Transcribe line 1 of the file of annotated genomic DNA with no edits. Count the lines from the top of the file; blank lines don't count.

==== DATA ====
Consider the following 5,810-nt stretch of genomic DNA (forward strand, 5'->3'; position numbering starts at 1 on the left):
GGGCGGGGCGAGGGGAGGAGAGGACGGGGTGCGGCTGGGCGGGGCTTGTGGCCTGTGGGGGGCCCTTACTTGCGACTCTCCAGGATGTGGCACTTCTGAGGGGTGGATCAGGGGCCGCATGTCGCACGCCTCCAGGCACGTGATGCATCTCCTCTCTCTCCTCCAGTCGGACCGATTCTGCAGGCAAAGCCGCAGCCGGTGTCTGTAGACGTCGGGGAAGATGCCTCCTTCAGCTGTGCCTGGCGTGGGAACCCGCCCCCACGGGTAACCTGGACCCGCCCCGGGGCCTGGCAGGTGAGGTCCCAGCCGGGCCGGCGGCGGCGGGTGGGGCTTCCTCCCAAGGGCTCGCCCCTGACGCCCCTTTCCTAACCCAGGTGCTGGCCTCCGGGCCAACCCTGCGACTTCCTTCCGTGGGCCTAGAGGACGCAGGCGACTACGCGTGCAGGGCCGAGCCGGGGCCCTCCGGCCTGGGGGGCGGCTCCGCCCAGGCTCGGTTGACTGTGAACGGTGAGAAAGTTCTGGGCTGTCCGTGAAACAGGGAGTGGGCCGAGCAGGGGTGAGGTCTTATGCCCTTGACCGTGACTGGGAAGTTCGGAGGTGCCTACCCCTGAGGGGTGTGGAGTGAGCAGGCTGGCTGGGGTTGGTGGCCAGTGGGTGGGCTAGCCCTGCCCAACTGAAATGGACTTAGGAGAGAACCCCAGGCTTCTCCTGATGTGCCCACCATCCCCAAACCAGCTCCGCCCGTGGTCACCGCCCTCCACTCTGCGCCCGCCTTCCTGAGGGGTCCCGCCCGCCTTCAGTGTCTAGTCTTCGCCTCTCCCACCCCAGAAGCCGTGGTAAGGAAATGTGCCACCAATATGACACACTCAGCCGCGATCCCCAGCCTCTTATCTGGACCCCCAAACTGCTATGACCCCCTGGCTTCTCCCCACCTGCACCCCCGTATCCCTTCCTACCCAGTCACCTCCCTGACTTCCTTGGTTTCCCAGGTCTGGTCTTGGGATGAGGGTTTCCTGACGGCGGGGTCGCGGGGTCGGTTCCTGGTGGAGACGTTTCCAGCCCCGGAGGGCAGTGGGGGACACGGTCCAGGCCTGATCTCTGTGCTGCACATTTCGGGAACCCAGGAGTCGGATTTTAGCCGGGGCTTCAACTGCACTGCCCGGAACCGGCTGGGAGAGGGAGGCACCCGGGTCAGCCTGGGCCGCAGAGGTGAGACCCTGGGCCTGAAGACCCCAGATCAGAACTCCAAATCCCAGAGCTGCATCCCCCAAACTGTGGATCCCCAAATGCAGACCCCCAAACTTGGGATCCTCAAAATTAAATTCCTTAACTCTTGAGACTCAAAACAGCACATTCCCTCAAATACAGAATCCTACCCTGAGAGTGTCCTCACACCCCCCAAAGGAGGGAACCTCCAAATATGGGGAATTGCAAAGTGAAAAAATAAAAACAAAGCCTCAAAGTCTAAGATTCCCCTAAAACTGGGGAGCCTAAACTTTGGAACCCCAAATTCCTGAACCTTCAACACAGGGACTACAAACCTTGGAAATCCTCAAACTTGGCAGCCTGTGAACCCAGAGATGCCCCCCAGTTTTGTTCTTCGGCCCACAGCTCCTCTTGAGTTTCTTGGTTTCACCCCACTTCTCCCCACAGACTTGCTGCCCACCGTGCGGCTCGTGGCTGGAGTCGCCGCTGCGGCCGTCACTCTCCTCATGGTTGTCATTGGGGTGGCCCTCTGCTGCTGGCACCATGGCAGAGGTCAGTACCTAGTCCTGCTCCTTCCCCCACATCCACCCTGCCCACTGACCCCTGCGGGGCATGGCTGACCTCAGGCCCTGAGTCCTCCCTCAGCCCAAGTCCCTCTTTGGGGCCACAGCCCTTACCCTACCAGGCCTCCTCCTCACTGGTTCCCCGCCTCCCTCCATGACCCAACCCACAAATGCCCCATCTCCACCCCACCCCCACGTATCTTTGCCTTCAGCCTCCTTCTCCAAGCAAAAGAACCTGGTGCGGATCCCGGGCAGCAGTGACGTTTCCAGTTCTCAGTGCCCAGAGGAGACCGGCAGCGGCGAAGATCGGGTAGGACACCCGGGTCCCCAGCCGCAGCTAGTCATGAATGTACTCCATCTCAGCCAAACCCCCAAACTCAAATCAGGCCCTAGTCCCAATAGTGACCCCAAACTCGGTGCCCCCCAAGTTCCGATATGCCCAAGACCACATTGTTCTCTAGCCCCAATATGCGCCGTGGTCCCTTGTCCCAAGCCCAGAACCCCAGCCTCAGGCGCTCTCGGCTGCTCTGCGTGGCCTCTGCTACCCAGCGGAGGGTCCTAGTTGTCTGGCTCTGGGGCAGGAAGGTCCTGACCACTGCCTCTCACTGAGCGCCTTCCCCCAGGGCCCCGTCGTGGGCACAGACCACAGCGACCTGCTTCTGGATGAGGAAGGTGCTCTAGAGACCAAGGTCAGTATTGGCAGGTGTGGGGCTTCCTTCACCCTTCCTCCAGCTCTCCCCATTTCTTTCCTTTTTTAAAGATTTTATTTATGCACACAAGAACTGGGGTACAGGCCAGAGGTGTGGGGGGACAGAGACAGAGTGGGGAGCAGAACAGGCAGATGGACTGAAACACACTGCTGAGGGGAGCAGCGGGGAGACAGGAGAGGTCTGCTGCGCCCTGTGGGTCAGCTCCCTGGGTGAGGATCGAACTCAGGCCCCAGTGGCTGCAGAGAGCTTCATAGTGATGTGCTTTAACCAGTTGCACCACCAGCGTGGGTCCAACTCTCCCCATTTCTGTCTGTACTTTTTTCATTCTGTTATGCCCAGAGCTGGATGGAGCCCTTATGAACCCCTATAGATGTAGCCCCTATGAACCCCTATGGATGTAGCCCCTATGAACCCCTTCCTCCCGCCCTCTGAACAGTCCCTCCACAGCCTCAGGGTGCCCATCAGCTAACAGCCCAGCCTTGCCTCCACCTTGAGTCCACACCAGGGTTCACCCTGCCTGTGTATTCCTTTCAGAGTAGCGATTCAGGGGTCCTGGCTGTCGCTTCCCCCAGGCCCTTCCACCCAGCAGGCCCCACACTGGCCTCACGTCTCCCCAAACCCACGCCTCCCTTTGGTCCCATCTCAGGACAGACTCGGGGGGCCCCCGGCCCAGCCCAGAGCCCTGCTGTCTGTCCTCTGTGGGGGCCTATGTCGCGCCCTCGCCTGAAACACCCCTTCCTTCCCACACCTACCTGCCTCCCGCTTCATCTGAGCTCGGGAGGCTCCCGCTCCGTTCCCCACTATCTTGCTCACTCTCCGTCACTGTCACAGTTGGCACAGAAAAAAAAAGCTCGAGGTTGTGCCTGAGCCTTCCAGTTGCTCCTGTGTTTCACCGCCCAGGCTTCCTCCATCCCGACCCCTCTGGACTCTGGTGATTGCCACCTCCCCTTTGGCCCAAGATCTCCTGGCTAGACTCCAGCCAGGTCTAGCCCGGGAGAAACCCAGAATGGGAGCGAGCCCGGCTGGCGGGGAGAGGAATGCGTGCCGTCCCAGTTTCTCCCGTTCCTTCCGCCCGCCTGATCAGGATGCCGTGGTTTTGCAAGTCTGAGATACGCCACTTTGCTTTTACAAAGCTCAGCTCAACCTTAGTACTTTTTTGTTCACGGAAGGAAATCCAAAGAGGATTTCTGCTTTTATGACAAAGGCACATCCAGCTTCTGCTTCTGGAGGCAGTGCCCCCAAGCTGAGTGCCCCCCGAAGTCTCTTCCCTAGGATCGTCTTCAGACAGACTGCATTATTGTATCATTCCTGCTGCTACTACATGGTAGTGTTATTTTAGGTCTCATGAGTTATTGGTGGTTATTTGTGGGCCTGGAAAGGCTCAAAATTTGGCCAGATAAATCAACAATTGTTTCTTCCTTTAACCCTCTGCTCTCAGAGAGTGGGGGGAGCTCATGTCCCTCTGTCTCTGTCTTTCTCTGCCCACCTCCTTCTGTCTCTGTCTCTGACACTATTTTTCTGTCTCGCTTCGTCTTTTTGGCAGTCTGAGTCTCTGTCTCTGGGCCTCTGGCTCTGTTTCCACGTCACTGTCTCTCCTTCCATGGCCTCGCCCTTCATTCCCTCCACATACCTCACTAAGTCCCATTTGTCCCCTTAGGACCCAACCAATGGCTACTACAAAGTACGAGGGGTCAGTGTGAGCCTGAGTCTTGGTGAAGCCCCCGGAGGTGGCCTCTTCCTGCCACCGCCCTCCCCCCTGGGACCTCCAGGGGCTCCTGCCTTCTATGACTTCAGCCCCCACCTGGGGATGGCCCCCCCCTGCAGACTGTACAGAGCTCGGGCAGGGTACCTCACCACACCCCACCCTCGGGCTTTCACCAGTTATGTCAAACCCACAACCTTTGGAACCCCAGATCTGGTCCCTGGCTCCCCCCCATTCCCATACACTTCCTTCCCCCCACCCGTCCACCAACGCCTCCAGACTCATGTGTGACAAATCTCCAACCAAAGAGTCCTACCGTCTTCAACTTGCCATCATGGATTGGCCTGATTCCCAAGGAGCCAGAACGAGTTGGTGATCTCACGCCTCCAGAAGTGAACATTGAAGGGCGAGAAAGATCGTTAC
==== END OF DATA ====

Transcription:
Consider the following 5,810-nt stretch of genomic DNA (forward strand, 5'->3'; position numbering starts at 1 on the left):